From the Seybold coverage of America East 2000:
Saxotech debuts planning tool and Web publishing system
Saxotech featured two key developments: the U.S. debut of its impressive Publicus Web publishing system and a new version of its SaxoPress editorial system with a planning tool called SaxoPlan.
The most notable aspect of Publicus at this stage is its completeness. Unlike the fairly basic Web capabilities that are appearing as part of most editorial systems these days, Publicus incorporates a well-rounded set of features that should make it easy for newspapers to create sites that do more than merely repurpose news stories.
We'll return to Publicus after covering the new editorial system.
Saxotech also announced a deal with Tansa of Norway to distribute the Tansa Media System usage checker in the U.S.
This major new release of the editorial system addresses a variety of areas, including not only editorial planning, but also tools to control the appearance of stories and photos on the page, and support for a thin-client workstation with full editorial functionality.
Element editing. Different users can work on different pieces of the same story at the same time, such as to have a headline writer work on the headline while a copy editor works on the body text. If a portion of a story is locked by one user, a second user can open it, but the locked portion is grayed out and uneditable. While working, the second user can ask for an update to the locked portion to see the latest changes saved by the editor working on it.
Assigning shapes. A new toolbar enables an editor making an assignment to create a shape for the story and attach the shape to the assignment for the reporter to write to.
Writing to fit. The reporter can be asked to write a story to fit its Xpress geometry by H&J'ing the story against the layout as it is written. This function uses the standard Saxotech H&J capability. A new feature is the use of a color change to indicate that the story is overset.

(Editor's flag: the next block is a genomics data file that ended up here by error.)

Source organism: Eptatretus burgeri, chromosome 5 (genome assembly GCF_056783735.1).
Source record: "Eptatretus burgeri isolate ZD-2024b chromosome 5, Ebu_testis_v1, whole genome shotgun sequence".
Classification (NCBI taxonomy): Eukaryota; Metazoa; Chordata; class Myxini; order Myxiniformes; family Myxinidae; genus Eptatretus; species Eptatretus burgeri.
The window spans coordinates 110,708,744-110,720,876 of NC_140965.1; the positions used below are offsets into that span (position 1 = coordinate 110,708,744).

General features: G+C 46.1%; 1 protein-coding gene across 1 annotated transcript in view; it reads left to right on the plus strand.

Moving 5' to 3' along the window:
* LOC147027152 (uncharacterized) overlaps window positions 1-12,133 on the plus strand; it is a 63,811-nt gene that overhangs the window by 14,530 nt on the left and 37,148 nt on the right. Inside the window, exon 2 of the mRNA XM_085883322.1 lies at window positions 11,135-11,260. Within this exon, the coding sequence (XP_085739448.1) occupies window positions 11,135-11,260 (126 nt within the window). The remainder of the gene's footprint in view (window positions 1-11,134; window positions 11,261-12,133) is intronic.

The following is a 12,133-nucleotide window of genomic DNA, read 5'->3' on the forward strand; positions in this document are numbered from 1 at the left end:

Composing photos. A writer who has specific ideas about where a photo should be placed in a story and how it should be cropped can create a mockup of the story, within a shape, with the photo location marked and cropping instructions added.
Edit trace. A new Edit Tracking feature enables users to view all the additions and deletions made to a story as it moves through the editing process. Changes can be viewed by user, date and time. Colors differentiate different users' work. It's possible to view earlier versions of a story and bring back portions of them by cutting blocks from a window and pasting them in the main version.
Administration. To simplify system administration, Saxotech provides one control panel to handle a variety of functionsthe creation of new users, the setting of security and workflow attributes, and the ability to modify design and layout parameters.
Thin client. Saxotech points out that one feature of the thin client is the ability to write to fit by sending a story over the network to be H&J'ed on the server and returned to the workstation.
SaxoPlan. SaxoPlan integrates planning with other editorial processes. It handles the management of resources, the assignment of tasks, the sharing of contacts and schedules, and the monitoring of activities in the workflow. It is integrated with other SaxoPress modules, allowing, for example, stories and photos to be linked to tasks and meetings, although the photo-booking module introduced a year ago runs separately from the story assignment booking. They will be integrated later.
Existing stories can be attached to assignments for background.
SaxoPlan has a convenient user interface, enabling assignments to be made by dragging a reporter (i.e., a resource) to a task. Users are warned when deadlines approach.
SaxoPlan is in use at two newspaper sites and is available as an extra-cost option with SaxoPress 3.0.
Publicus portal. Saxotech has done more to enhance its Web publishing than any other company at the show. Besides offering nice features for publishing editorial content, its Publicus system provides shopping capabilities, discussion forums, reader polls with interactive response reports and many other features. It was developed by users.